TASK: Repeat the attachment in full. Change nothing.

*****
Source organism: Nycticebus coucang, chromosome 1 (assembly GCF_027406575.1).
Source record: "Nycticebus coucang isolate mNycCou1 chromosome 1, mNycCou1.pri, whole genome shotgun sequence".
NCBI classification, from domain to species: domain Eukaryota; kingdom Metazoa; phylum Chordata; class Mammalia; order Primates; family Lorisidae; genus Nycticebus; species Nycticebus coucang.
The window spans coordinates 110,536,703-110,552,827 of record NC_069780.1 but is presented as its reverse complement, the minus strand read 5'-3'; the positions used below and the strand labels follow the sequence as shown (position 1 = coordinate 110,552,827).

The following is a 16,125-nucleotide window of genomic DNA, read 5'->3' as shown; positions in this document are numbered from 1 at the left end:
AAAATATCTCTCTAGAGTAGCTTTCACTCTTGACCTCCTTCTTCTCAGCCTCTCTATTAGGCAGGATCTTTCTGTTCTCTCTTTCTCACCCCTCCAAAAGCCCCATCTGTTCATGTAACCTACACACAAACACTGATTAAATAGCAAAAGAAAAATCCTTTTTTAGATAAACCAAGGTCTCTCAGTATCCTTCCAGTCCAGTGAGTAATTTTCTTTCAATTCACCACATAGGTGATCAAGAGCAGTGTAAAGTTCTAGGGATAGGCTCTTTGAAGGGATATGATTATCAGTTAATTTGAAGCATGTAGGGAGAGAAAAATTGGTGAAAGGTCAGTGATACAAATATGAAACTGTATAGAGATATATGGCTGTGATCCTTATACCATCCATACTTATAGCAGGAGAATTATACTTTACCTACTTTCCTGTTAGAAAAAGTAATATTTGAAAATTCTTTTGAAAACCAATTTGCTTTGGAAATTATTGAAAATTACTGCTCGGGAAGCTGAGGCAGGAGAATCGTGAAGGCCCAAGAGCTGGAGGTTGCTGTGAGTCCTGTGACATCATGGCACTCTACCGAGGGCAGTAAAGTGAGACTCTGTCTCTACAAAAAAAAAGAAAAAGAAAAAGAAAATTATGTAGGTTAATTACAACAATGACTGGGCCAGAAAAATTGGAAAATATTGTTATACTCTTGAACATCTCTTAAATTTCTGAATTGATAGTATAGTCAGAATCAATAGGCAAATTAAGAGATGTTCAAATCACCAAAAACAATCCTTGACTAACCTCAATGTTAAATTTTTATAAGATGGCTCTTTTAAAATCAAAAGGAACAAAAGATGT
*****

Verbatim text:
Source organism: Nycticebus coucang, chromosome 1 (assembly GCF_027406575.1).
Source record: "Nycticebus coucang isolate mNycCou1 chromosome 1, mNycCou1.pri, whole genome shotgun sequence".
NCBI classification, from domain to species: domain Eukaryota; kingdom Metazoa; phylum Chordata; class Mammalia; order Primates; family Lorisidae; genus Nycticebus; species Nycticebus coucang.
The window spans coordinates 110,536,703-110,552,827 of record NC_069780.1 but is presented as its reverse complement, the minus strand read 5'-3'; the positions used below and the strand labels follow the sequence as shown (position 1 = coordinate 110,552,827).

The following is a 16,125-nucleotide window of genomic DNA, read 5'->3' as shown; positions in this document are numbered from 1 at the left end:
AAAATATCTCTCTAGAGTAGCTTTCACTCTTGACCTCCTTCTTCTCAGCCTCTCTATTAGGCAGGATCTTTCTGTTCTCTCTTTCTCACCCCTCCAAAAGCCCCATCTGTTCATGTAACCTACACACAAACACTGATTAAATAGCAAAAGAAAAATCCTTTTTTAGATAAACCAAGGTCTCTCAGTATCCTTCCAGTCCAGTGAGTAATTTTCTTTCAATTCACCACATAGGTGATCAAGAGCAGTGTAAAGTTCTAGGGATAGGCTCTTTGAAGGGATATGATTATCAGTTAATTTGAAGCATGTAGGGAGAGAAAAATTGGTGAAAGGTCAGTGATACAAATATGAAACTGTATAGAGATATATGGCTGTGATCCTTATACCATCCATACTTATAGCAGGAGAATTATACTTTACCTACTTTCCTGTTAGAAAAAGTAATATTTGAAAATTCTTTTGAAAACCAATTTGCTTTGGAAATTATTGAAAATTACTGCTCGGGAAGCTGAGGCAGGAGAATCGTGAAGGCCCAAGAGCTGGAGGTTGCTGTGAGTCCTGTGACATCATGGCACTCTACCGAGGGCAGTAAAGTGAGACTCTGTCTCTACAAAAAAAAAGAAAAAGAAAAAGAAAATTATGTAGGTTAATTACAACAATGACTGGGCCAGAAAAATTGGAAAATATTGTTATACTCTTGAACATCTCTTAAATTTCTGAATTGATAGTATAGTCAGAATCAATAGGCAAATTAAGAGATGTTCAAATCACCAAAAACAATCCTTGACTAACCTCAATGTTAAATTTTTATAAGATGGCTCTTTTAAAATCAAAAGGAACAAAAGATGT